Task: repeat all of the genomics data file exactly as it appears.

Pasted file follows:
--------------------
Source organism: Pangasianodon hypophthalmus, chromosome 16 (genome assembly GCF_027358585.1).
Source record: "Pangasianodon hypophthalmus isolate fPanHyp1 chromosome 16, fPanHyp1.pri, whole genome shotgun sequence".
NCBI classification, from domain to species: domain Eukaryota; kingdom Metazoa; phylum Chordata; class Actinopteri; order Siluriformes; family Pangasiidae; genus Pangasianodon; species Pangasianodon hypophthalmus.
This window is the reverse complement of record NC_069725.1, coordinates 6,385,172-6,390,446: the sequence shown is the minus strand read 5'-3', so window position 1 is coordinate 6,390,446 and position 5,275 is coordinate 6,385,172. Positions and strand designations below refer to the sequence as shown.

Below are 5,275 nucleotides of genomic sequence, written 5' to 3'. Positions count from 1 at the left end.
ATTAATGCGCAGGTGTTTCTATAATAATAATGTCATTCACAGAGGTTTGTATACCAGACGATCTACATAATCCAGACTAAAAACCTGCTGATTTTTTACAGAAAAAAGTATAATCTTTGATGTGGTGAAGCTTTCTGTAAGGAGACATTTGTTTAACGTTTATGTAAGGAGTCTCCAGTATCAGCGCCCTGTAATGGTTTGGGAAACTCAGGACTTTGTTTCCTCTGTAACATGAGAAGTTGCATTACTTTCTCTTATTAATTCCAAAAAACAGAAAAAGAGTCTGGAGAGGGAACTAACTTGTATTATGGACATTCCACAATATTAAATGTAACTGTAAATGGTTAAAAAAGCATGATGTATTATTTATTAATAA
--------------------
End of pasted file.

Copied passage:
Source organism: Pangasianodon hypophthalmus, chromosome 16 (genome assembly GCF_027358585.1).
Source record: "Pangasianodon hypophthalmus isolate fPanHyp1 chromosome 16, fPanHyp1.pri, whole genome shotgun sequence".
NCBI classification, from domain to species: domain Eukaryota; kingdom Metazoa; phylum Chordata; class Actinopteri; order Siluriformes; family Pangasiidae; genus Pangasianodon; species Pangasianodon hypophthalmus.
This window is the reverse complement of record NC_069725.1, coordinates 6,385,172-6,390,446: the sequence shown is the minus strand read 5'-3', so window position 1 is coordinate 6,390,446 and position 5,275 is coordinate 6,385,172. Positions and strand designations below refer to the sequence as shown.

Below are 5,275 nucleotides of genomic sequence, written 5' to 3'. Positions count from 1 at the left end.
ATTAATGCGCAGGTGTTTCTATAATAATAATGTCATTCACAGAGGTTTGTATACCAGACGATCTACATAATCCAGACTAAAAACCTGCTGATTTTTTACAGAAAAAAGTATAATCTTTGATGTGGTGAAGCTTTCTGTAAGGAGACATTTGTTTAACGTTTATGTAAGGAGTCTCCAGTATCAGCGCCCTGTAATGGTTTGGGAAACTCAGGACTTTGTTTCCTCTGTAACATGAGAAGTTGCATTACTTTCTCTTATTAATTCCAAAAAACAGAAAAAGAGTCTGGAGAGGGAACTAACTTGTATTATGGACATTCCACAATATTAAATGTAACTGTAAATGGTTAAAAAAGCATGATGTATTATTTATTAATAA